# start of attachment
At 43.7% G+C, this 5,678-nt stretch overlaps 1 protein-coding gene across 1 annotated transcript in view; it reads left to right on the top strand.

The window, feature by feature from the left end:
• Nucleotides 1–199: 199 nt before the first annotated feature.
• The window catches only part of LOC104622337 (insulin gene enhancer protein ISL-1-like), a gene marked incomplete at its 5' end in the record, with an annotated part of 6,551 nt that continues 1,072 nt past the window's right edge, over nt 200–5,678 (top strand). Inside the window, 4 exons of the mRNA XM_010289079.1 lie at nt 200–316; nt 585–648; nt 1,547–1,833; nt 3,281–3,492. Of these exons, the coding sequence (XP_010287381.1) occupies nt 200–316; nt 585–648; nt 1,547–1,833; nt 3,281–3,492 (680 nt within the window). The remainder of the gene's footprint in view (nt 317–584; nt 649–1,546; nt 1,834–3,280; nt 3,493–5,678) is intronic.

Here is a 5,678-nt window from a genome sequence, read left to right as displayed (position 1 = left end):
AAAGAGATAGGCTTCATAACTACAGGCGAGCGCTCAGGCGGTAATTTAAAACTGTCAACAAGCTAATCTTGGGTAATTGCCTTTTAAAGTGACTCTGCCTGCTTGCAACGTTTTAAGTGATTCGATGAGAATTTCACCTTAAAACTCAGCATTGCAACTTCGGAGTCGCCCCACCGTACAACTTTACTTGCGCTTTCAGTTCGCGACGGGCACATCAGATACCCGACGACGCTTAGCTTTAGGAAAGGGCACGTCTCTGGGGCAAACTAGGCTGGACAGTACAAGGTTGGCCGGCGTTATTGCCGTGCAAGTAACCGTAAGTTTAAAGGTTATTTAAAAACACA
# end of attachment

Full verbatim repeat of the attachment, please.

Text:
At 43.7% G+C, this 5,678-nt stretch overlaps 1 protein-coding gene across 1 annotated transcript in view; it reads left to right on the top strand.

The window, feature by feature from the left end:
• Nucleotides 1–199: 199 nt before the first annotated feature.
• The window catches only part of LOC104622337 (insulin gene enhancer protein ISL-1-like), a gene marked incomplete at its 5' end in the record, with an annotated part of 6,551 nt that continues 1,072 nt past the window's right edge, over nt 200–5,678 (top strand). Inside the window, 4 exons of the mRNA XM_010289079.1 lie at nt 200–316; nt 585–648; nt 1,547–1,833; nt 3,281–3,492. Of these exons, the coding sequence (XP_010287381.1) occupies nt 200–316; nt 585–648; nt 1,547–1,833; nt 3,281–3,492 (680 nt within the window). The remainder of the gene's footprint in view (nt 317–584; nt 649–1,546; nt 1,834–3,280; nt 3,493–5,678) is intronic.

Here is a 5,678-nt window from a genome sequence, read left to right as displayed (position 1 = left end):
AAAGAGATAGGCTTCATAACTACAGGCGAGCGCTCAGGCGGTAATTTAAAACTGTCAACAAGCTAATCTTGGGTAATTGCCTTTTAAAGTGACTCTGCCTGCTTGCAACGTTTTAAGTGATTCGATGAGAATTTCACCTTAAAACTCAGCATTGCAACTTCGGAGTCGCCCCACCGTACAACTTTACTTGCGCTTTCAGTTCGCGACGGGCACATCAGATACCCGACGACGCTTAGCTTTAGGAAAGGGCACGTCTCTGGGGCAAACTAGGCTGGACAGTACAAGGTTGGCCGGCGTTATTGCCGTGCAAGTAACCGTAAGTTTAAAGGTTATTTAAAAACACA